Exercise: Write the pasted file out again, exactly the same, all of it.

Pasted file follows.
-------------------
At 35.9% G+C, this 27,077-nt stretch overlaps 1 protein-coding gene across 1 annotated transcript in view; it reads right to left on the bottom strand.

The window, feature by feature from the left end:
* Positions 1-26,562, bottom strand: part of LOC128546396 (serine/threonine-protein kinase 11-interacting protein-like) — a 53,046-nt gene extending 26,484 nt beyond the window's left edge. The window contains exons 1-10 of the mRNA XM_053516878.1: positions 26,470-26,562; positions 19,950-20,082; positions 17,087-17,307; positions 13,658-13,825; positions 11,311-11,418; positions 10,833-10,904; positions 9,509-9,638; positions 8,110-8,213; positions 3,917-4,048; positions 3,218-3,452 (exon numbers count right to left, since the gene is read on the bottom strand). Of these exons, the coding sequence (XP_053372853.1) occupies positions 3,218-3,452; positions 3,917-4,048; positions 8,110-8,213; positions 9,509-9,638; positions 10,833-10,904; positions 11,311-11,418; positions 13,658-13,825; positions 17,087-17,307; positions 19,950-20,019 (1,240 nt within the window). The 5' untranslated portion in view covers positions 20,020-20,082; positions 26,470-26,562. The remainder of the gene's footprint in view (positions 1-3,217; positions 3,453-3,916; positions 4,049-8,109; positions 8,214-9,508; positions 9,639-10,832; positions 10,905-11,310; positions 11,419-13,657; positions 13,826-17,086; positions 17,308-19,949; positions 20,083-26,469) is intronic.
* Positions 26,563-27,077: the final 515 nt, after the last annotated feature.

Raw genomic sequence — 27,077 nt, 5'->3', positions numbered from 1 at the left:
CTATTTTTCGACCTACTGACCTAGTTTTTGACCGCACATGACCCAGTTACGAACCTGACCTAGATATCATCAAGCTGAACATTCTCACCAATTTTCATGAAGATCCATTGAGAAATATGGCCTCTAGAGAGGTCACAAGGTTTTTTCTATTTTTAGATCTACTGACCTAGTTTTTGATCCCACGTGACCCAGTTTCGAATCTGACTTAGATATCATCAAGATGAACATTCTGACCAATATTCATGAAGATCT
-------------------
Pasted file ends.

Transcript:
At 35.9% G+C, this 27,077-nt stretch overlaps 1 protein-coding gene across 1 annotated transcript in view; it reads right to left on the bottom strand.

The window, feature by feature from the left end:
* Positions 1-26,562, bottom strand: part of LOC128546396 (serine/threonine-protein kinase 11-interacting protein-like) — a 53,046-nt gene extending 26,484 nt beyond the window's left edge. The window contains exons 1-10 of the mRNA XM_053516878.1: positions 26,470-26,562; positions 19,950-20,082; positions 17,087-17,307; positions 13,658-13,825; positions 11,311-11,418; positions 10,833-10,904; positions 9,509-9,638; positions 8,110-8,213; positions 3,917-4,048; positions 3,218-3,452 (exon numbers count right to left, since the gene is read on the bottom strand). Of these exons, the coding sequence (XP_053372853.1) occupies positions 3,218-3,452; positions 3,917-4,048; positions 8,110-8,213; positions 9,509-9,638; positions 10,833-10,904; positions 11,311-11,418; positions 13,658-13,825; positions 17,087-17,307; positions 19,950-20,019 (1,240 nt within the window). The 5' untranslated portion in view covers positions 20,020-20,082; positions 26,470-26,562. The remainder of the gene's footprint in view (positions 1-3,217; positions 3,453-3,916; positions 4,049-8,109; positions 8,214-9,508; positions 9,639-10,832; positions 10,905-11,310; positions 11,419-13,657; positions 13,826-17,086; positions 17,308-19,949; positions 20,083-26,469) is intronic.
* Positions 26,563-27,077: the final 515 nt, after the last annotated feature.

Raw genomic sequence — 27,077 nt, 5'->3', positions numbered from 1 at the left:
CTATTTTTCGACCTACTGACCTAGTTTTTGACCGCACATGACCCAGTTACGAACCTGACCTAGATATCATCAAGCTGAACATTCTCACCAATTTTCATGAAGATCCATTGAGAAATATGGCCTCTAGAGAGGTCACAAGGTTTTTTCTATTTTTAGATCTACTGACCTAGTTTTTGATCCCACGTGACCCAGTTTCGAATCTGACTTAGATATCATCAAGATGAACATTCTGACCAATATTCATGAAGATCT